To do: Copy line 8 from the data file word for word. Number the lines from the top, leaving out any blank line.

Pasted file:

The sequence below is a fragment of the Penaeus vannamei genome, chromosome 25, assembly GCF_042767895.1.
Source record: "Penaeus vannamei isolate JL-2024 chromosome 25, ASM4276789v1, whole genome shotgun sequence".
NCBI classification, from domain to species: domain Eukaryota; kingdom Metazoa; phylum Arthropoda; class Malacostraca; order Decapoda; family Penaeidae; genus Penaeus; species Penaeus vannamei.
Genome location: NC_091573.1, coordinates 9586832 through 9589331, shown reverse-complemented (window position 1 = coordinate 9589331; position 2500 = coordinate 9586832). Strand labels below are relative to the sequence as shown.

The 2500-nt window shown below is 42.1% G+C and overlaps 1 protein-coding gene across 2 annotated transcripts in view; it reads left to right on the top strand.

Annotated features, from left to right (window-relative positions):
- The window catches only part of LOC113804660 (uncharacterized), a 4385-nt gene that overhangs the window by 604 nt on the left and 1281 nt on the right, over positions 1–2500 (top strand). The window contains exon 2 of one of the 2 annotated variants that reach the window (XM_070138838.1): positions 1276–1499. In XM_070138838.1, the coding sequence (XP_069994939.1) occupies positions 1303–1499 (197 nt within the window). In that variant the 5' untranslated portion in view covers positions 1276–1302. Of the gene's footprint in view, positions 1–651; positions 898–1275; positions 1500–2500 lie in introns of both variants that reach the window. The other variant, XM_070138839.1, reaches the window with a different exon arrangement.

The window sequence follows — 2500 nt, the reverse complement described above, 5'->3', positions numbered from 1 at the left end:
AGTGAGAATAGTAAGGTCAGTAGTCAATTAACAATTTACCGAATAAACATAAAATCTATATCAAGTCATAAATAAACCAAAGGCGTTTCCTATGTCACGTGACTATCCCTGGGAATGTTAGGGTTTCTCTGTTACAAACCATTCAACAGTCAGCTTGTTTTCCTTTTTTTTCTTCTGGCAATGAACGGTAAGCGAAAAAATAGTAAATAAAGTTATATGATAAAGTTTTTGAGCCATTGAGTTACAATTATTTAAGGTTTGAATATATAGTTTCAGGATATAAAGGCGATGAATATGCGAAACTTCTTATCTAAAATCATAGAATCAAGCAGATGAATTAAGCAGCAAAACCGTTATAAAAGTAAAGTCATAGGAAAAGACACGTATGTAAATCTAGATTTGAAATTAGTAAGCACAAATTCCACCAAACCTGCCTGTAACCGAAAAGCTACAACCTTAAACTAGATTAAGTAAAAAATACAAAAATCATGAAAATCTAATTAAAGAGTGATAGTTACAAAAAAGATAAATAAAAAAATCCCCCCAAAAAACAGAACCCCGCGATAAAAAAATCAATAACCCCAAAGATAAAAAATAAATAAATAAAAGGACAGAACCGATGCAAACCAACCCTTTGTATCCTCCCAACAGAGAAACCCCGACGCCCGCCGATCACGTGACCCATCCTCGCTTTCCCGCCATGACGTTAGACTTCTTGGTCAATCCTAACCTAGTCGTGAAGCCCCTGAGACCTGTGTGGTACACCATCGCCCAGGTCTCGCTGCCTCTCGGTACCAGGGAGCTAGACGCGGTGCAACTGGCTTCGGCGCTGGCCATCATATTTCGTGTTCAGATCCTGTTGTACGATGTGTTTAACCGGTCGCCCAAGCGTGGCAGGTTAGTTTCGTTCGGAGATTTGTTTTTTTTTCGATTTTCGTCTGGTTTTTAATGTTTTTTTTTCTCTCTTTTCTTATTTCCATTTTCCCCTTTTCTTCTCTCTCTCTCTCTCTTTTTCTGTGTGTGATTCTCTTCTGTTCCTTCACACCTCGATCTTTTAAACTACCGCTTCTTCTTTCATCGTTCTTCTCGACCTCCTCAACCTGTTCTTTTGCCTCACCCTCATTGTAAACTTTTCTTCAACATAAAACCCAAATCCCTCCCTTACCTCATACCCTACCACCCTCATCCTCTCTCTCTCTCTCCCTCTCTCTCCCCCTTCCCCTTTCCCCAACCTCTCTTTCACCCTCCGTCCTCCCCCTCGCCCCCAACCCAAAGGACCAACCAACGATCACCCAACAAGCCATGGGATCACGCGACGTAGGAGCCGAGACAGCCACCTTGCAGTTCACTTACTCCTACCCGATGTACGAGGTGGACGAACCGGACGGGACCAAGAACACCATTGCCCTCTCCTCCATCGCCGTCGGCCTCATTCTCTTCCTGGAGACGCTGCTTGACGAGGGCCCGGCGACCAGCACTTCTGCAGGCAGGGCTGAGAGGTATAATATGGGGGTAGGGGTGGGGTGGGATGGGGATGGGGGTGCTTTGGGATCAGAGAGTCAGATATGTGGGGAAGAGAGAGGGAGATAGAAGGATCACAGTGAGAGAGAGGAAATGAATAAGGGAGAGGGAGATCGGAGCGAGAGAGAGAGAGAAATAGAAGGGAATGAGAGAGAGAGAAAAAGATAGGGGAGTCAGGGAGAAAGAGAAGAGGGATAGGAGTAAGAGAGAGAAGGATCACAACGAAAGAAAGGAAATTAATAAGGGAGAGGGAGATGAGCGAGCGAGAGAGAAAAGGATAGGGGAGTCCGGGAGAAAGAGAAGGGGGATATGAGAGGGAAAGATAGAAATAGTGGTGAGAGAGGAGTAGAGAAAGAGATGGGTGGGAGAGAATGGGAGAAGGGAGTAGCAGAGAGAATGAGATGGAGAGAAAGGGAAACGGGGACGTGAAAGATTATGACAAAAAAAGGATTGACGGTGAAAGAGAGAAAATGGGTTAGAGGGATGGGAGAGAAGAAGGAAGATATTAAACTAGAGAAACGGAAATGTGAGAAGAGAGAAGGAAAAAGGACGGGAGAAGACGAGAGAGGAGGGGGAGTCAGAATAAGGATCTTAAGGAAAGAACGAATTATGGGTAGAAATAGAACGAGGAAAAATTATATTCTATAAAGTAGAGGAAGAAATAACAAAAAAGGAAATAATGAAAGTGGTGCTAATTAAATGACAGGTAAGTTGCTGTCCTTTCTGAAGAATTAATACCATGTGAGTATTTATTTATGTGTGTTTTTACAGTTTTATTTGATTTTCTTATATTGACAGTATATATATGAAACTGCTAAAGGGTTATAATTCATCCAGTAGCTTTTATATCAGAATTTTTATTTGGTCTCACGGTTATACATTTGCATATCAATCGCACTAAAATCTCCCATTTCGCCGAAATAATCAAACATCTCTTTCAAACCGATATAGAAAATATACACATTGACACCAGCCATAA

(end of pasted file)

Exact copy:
The window sequence follows — 2500 nt, the reverse complement described above, 5'->3', positions numbered from 1 at the left end: